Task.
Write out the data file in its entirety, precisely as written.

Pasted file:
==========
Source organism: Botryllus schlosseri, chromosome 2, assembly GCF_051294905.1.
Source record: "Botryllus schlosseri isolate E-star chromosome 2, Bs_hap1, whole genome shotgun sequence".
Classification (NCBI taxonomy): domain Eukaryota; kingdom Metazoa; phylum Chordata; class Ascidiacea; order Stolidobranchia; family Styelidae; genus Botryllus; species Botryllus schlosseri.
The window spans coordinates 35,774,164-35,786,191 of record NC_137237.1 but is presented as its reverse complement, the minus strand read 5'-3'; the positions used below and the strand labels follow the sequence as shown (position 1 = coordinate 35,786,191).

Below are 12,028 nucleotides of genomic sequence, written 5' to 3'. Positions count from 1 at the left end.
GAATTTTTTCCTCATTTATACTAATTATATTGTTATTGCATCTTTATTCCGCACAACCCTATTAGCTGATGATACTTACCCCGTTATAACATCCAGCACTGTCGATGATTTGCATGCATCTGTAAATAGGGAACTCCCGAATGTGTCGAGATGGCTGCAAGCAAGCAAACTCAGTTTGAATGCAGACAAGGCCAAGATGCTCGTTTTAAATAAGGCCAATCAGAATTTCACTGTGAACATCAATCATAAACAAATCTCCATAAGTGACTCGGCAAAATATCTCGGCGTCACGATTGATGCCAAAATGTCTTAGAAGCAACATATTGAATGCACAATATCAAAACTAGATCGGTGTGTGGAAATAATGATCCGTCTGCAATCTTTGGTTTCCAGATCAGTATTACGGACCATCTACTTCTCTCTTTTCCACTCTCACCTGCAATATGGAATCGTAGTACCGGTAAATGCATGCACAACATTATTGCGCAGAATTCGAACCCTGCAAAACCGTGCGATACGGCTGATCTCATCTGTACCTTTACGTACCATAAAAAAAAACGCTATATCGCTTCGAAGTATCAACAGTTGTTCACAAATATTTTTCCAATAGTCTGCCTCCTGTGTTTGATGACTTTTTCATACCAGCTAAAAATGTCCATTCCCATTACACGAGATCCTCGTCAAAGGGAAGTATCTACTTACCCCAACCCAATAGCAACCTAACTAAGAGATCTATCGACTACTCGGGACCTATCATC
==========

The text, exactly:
Source organism: Botryllus schlosseri, chromosome 2, assembly GCF_051294905.1.
Source record: "Botryllus schlosseri isolate E-star chromosome 2, Bs_hap1, whole genome shotgun sequence".
Classification (NCBI taxonomy): domain Eukaryota; kingdom Metazoa; phylum Chordata; class Ascidiacea; order Stolidobranchia; family Styelidae; genus Botryllus; species Botryllus schlosseri.
The window spans coordinates 35,774,164-35,786,191 of record NC_137237.1 but is presented as its reverse complement, the minus strand read 5'-3'; the positions used below and the strand labels follow the sequence as shown (position 1 = coordinate 35,786,191).

Below are 12,028 nucleotides of genomic sequence, written 5' to 3'. Positions count from 1 at the left end.
GAATTTTTTCCTCATTTATACTAATTATATTGTTATTGCATCTTTATTCCGCACAACCCTATTAGCTGATGATACTTACCCCGTTATAACATCCAGCACTGTCGATGATTTGCATGCATCTGTAAATAGGGAACTCCCGAATGTGTCGAGATGGCTGCAAGCAAGCAAACTCAGTTTGAATGCAGACAAGGCCAAGATGCTCGTTTTAAATAAGGCCAATCAGAATTTCACTGTGAACATCAATCATAAACAAATCTCCATAAGTGACTCGGCAAAATATCTCGGCGTCACGATTGATGCCAAAATGTCTTAGAAGCAACATATTGAATGCACAATATCAAAACTAGATCGGTGTGTGGAAATAATGATCCGTCTGCAATCTTTGGTTTCCAGATCAGTATTACGGACCATCTACTTCTCTCTTTTCCACTCTCACCTGCAATATGGAATCGTAGTACCGGTAAATGCATGCACAACATTATTGCGCAGAATTCGAACCCTGCAAAACCGTGCGATACGGCTGATCTCATCTGTACCTTTACGTACCATAAAAAAAAACGCTATATCGCTTCGAAGTATCAACAGTTGTTCACAAATATTTTTCCAATAGTCTGCCTCCTGTGTTTGATGACTTTTTCATACCAGCTAAAAATGTCCATTCCCATTACACGAGATCCTCGTCAAAGGGAAGTATCTACTTACCCCAACCCAATAGCAACCTAACTAAGAGATCTATCGACTACTCGGGACCTATCATC